On both versions, despite largely different lyrics on each, “We Can Dance Again” is a celebratory misfit anthem, clearly in line with “Mis-Shapes.” The music is among the band’s brightest slices of nouveau new wave (listen for Jarvis’ quoting of Blondie’s “Atomic” near the end.) with a killer bridge to boot. On the demo version especially, the lyrics give a palpable sense that the band realized that the window for their triumph was, in truth, really small. And there are plenty of intimations of the years of struggle, fear and doubt that came prior to this one moment of elation.

So how did this song wind up in the vaults? As Russell Senior puts it in Truth and Beauty, “After seeming like it might be a single for a couple of weeks, it started looking like we were pasticheing ourselves.” But the song’s commercial appeal still lingers. According to Jarvis’ liner notes, “My Mum still asks me when we’re going to release it.”

Thursday, November 8, 2007

Duck Diving

During the We Love Life era, part of the point was for the band to get back to a more organic place, after the increasing production excesses of their major-label output thus far. It didn’t completely work out that way – We Love Life, while one of their warmer-sounding albums, still carries many hallmarks of the Big Rock sound. But one of the tracks the band toyed with live around this time, “Duck Diving” provides an intriguing side road the band could’ve explored. While Jarvis reads from a children’s story by Philippa Pearce (prefiguring the Jarvcasts), the band provides a softly repetitive electronic backing, with delicate synths to the fore. On We Love Life, Candida Doyle’s keyboards are pushed way back in the mix. This track suggests what the album might’ve sounded like had she been given a more prominent role, perhaps making the album a gentler version of His ‘n’ Hers and Different Class.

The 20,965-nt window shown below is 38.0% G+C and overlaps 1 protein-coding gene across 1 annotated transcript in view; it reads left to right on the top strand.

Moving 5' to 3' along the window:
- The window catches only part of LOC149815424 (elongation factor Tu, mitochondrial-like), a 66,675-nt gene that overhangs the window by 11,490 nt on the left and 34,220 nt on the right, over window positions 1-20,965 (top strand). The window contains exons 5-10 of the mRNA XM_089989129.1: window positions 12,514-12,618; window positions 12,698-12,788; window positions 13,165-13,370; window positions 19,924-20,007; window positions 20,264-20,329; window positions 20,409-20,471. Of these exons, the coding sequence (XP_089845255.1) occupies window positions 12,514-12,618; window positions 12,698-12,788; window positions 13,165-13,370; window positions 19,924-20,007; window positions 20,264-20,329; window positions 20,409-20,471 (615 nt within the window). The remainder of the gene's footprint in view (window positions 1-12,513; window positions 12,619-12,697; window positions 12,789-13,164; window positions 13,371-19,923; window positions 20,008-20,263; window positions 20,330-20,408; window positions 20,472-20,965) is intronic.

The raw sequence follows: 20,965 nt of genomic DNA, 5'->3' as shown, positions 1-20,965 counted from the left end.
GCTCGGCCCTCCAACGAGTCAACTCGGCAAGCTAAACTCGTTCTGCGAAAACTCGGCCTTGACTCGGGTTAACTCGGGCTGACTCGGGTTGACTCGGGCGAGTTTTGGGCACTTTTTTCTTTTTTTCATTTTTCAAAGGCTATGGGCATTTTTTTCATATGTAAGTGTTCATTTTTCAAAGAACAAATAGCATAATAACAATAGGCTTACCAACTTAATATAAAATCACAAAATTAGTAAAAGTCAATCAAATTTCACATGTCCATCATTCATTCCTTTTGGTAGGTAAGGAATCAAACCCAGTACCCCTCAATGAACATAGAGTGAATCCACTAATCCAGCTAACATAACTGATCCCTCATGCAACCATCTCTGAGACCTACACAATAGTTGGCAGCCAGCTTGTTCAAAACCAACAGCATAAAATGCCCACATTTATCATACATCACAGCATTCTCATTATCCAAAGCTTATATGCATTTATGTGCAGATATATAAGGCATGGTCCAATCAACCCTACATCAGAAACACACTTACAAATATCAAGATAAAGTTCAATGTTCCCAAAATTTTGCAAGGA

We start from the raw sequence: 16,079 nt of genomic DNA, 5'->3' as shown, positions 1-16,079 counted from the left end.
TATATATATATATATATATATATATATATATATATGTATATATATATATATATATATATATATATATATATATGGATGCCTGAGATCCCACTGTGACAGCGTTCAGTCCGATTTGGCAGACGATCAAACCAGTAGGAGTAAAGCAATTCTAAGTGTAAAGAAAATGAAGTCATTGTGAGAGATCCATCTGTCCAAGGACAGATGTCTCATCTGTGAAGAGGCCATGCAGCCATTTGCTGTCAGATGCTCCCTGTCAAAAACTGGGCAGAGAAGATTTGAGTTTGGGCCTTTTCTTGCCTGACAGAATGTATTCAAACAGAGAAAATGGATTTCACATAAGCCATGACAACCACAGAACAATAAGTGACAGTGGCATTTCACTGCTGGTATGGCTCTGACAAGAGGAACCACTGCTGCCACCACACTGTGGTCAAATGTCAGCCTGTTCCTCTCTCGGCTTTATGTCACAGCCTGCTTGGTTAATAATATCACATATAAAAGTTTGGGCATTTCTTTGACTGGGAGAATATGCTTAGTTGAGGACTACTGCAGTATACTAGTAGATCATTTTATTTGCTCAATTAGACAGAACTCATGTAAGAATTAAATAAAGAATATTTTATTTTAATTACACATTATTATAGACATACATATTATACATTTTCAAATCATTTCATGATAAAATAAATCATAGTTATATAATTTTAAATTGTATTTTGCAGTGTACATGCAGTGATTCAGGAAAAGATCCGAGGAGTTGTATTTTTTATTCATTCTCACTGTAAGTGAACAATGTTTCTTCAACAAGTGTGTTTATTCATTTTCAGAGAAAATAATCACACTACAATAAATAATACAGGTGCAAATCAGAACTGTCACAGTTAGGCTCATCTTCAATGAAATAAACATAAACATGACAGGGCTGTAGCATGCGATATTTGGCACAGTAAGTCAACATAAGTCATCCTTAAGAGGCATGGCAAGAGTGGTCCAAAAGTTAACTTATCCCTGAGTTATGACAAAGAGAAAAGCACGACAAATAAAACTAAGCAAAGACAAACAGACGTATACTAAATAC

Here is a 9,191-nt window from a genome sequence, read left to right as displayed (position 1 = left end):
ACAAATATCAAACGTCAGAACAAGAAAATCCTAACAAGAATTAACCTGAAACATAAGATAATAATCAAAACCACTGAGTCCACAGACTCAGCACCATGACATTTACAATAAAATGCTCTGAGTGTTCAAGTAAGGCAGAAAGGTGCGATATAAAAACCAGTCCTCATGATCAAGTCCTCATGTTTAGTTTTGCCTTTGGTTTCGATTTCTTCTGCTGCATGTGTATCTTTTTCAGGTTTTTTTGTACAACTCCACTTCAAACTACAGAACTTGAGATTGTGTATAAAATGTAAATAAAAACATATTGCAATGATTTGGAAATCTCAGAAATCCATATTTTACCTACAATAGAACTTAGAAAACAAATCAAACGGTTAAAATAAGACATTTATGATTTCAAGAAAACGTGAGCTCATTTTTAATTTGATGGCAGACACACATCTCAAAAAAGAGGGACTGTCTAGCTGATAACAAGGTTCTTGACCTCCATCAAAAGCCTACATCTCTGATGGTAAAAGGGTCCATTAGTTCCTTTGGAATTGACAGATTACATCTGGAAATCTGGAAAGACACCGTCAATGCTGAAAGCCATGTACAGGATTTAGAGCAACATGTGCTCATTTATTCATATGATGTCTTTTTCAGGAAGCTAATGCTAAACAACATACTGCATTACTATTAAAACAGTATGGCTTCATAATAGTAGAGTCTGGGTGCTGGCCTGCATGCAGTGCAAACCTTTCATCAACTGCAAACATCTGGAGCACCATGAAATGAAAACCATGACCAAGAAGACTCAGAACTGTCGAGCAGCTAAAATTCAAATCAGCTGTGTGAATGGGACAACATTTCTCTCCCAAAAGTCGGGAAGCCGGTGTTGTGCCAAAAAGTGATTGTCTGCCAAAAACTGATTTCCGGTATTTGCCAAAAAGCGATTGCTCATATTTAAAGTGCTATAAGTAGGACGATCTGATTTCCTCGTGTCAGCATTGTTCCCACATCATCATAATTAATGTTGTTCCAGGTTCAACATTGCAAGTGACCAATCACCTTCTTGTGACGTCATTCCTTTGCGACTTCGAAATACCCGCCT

As for the story, it’s no surprise it would appeal to Jarvis. There are pinpointed details, and the narrator is a misfit child. Definitely of a piece with his usual lyrical concerns.

Monday, November 5, 2007

She's a Lady